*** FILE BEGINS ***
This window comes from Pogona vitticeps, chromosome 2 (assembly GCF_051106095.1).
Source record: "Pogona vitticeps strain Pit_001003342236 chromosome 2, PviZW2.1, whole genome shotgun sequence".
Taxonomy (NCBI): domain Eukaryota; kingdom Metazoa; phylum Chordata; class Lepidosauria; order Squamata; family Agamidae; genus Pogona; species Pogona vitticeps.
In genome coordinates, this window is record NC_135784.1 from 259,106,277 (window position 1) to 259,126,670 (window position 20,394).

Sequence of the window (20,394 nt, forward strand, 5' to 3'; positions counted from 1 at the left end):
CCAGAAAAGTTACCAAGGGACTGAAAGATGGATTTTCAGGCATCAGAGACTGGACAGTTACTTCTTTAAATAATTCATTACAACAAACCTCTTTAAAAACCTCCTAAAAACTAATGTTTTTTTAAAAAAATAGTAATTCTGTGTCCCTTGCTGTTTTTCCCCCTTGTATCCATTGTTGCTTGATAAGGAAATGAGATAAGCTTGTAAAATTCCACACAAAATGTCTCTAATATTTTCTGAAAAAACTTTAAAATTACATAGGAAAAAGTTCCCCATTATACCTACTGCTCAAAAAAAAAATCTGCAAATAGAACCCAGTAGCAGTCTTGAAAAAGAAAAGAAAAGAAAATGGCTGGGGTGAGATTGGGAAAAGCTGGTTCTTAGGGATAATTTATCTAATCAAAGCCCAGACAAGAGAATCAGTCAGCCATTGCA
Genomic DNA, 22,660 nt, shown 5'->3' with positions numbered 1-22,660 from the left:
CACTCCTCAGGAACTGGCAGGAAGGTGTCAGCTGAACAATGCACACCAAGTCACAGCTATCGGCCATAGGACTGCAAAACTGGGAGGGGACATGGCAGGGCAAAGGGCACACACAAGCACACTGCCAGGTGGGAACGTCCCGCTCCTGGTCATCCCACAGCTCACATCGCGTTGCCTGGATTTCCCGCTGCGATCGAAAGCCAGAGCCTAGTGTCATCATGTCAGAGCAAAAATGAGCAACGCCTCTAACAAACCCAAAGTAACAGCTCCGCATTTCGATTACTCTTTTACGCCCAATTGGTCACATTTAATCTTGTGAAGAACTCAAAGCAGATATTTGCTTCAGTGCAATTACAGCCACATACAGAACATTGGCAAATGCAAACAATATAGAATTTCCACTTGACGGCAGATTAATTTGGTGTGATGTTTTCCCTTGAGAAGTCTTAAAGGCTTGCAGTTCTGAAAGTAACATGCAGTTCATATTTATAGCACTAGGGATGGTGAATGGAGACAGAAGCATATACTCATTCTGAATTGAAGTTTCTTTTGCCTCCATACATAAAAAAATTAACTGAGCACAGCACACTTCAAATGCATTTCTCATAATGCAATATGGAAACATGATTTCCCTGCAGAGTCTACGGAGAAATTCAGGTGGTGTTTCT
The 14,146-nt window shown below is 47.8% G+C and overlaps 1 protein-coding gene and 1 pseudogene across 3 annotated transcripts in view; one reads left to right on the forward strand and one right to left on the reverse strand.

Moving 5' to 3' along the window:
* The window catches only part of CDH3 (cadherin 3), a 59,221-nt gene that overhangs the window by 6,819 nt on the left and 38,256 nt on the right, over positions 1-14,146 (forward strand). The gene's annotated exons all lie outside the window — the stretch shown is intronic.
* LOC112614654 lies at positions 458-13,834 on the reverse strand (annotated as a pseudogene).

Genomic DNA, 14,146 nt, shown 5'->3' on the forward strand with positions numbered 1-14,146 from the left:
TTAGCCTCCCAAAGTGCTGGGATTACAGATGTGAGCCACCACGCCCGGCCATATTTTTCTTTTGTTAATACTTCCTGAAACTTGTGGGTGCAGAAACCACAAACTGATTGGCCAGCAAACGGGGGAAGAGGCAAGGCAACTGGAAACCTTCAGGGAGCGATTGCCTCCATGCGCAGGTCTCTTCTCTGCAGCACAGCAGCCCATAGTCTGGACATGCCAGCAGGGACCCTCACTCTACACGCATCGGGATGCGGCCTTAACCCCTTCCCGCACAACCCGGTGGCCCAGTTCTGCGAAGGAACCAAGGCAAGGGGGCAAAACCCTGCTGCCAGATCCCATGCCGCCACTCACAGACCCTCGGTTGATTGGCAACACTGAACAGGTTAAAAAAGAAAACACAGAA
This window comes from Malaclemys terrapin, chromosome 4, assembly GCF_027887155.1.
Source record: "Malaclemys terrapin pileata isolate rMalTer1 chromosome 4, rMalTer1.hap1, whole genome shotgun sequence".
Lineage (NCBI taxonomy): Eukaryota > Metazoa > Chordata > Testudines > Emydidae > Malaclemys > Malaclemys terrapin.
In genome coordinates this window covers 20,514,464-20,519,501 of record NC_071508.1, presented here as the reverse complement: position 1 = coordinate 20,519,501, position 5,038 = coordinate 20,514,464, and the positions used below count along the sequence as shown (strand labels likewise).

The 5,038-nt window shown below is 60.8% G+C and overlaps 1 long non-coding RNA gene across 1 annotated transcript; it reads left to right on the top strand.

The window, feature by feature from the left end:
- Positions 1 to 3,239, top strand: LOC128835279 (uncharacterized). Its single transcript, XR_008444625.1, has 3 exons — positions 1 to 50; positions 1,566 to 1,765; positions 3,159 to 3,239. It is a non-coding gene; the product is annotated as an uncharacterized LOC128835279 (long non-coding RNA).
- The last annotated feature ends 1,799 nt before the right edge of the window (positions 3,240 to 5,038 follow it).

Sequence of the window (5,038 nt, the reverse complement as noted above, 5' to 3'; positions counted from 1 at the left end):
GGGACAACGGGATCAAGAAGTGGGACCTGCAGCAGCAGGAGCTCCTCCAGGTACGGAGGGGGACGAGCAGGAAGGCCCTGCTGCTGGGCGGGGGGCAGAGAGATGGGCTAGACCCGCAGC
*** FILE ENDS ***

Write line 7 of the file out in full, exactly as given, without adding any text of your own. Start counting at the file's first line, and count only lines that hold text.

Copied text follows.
Genomic DNA, 22,660 nt, shown 5'->3' with positions numbered 1-22,660 from the left: